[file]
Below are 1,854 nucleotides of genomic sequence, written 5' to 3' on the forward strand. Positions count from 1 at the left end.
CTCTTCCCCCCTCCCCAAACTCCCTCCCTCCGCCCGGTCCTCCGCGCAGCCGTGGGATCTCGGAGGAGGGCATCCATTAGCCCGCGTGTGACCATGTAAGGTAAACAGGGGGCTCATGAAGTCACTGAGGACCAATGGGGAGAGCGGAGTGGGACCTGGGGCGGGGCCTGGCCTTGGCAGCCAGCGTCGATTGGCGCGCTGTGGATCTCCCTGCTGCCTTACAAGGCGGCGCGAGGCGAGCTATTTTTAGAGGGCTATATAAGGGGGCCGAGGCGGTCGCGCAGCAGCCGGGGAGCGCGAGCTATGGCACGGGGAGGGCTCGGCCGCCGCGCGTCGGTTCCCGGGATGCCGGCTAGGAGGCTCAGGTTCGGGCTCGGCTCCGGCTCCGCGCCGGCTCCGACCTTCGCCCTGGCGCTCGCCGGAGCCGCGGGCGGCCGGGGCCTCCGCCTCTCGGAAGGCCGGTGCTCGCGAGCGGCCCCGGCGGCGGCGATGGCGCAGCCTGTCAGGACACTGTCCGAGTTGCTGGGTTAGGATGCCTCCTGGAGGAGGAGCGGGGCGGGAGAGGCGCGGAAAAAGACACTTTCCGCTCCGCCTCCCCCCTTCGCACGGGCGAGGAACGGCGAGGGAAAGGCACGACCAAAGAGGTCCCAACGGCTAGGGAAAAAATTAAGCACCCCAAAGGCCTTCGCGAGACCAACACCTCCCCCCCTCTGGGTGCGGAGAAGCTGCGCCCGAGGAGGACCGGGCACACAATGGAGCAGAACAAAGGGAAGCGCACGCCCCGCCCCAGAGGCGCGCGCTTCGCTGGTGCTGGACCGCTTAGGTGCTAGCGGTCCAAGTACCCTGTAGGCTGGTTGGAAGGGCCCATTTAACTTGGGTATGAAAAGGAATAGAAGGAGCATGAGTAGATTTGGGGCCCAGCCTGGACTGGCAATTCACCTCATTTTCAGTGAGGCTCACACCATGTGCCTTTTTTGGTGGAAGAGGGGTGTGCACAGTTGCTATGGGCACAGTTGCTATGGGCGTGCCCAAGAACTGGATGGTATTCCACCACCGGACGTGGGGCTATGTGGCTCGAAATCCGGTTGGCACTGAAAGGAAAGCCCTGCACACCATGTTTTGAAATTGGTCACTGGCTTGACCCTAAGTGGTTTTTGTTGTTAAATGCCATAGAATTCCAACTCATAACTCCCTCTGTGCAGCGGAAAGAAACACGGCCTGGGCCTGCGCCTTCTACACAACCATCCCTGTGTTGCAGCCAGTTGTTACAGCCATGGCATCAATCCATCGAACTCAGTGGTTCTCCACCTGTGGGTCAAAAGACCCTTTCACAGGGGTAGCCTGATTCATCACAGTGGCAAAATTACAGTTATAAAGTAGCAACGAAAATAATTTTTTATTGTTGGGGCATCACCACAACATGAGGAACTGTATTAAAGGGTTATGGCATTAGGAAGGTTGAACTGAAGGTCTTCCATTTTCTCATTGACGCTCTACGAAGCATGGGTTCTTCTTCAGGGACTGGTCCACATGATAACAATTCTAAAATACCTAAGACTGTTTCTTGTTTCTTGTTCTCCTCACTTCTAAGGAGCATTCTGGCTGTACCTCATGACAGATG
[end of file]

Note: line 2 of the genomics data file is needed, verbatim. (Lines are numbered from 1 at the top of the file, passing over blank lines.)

CTCTTCCCCCCTCCCCAAACTCCCTCCCTCCGCCCGGTCCTCCGCGCAGCCGTGGGATCTCGGAGGAGGGCATCCATTAGCCCGCGTGTGACCATGTAAGGTAAACAGGGGGCTCATGAAGTCACTGAGGACCAATGGGGAGAGCGGAGTGGGACCTGGGGCGGGGCCTGGCCTTGGCAGCCAGCGTCGATTGGCGCGCTGTGGATCTCCCTGCTGCCTTACAAGGCGGCGCGAGGCGAGCTATTTTTAGAGGGCTATATAAGGGGGCCGAGGCGGTCGCGCAGCAGCCGGGGAGCGCGAGCTATGGCACGGGGAGGGCTCGGCCGCCGCGCGTCGGTTCCCGGGATGCCGGCTAGGAGGCTCAGGTTCGGGCTCGGCTCCGGCTCCGCGCCGGCTCCGACCTTCGCCCTGGCGCTCGCCGGAGCCGCGGGCGGCCGGGGCCTCCGCCTCTCGGAAGGCCGGTGCTCGCGAGCGGCCCCGGCGGCGGCGATGGCGCAGCCTGTCAGGACACTGTCCGAGTTGCTGGGTTAGGATGCCTCCTGGAGGAGGAGCGGGGCGGGAGAGGCGCGGAAAAAGACACTTTCCGCTCCGCCTCCCCCCTTCGCACGGGCGAGGAACGGCGAGGGAAAGGCACGACCAAAGAGGTCCCAACGGCTAGGGAAAAAATTAAGCACCCCAAAGGCCTTCGCGAGACCAACACCTCCCCCCCTCTGGGTGCGGAGAAGCTGCGCCCGAGGAGGACCGGGCACACAATGGAGCAGAACAAAGGGAAGCGCACGCCCCGCCCCAGAGGCGCGCGCTTCGCTGGTGCTGGACCGCTTAGGTGCTAGCGGTCCAAGTACCCTGTAGGCTGGTTGGAAGGGCCCATTTAACTTGGGTATGAAAAGGAATAGAAGGAGCATGAGTAGATTTGGGGCCCAGCCTGGACTGGCAATTCACCTCATTTTCAGTGAGGCTCACACCATGTGCCTTTTTTGGTGGAAGAGGGGTGTGCACAGTTGCTATGGGCACAGTTGCTATGGGCGTGCCCAAGAACTGGATGGTATTCCACCACCGGACGTGGGGCTATGTGGCTCGAAATCCGGTTGGCACTGAAAGGAAAGCCCTGCACACCATGTTTTGAAATTGGTCACTGGCTTGACCCTAAGTGGTTTTTGTTGTTAAATGCCATAGAATTCCAACTCATAACTCCCTCTGTGCAGCGGAAAGAAACACGGCCTGGGCCTGCGCCTTCTACACAACCATCCCTGTGTTGCAGCCAGTTGTTACAGCCATGGCATCAATCCATCGAACTCAGTGGTTCTCCACCTGTGGGTCAAAAGACCCTTTCACAGGGGTAGCCTGATTCATCACAGTGGCAAAATTACAGTTATAAAGTAGCAACGAAAATAATTTTTTATTGTTGGGGCATCACCACAACATGAGGAACTGTATTAAAGGGTTATGGCATTAGGAAGGTTGAACTGAAGGTCTTCCATTTTCTCATTGACGCTCTACGAAGCATGGGTTCTTCTTCAGGGACTGGTCCACATGATAACAATTCTAAAATACCTAAGACTGTTTCTTGTTTCTTGTTCTCCTCACTTCTAAGGAGCATTCTGGCTGTACCTCATGACAGATG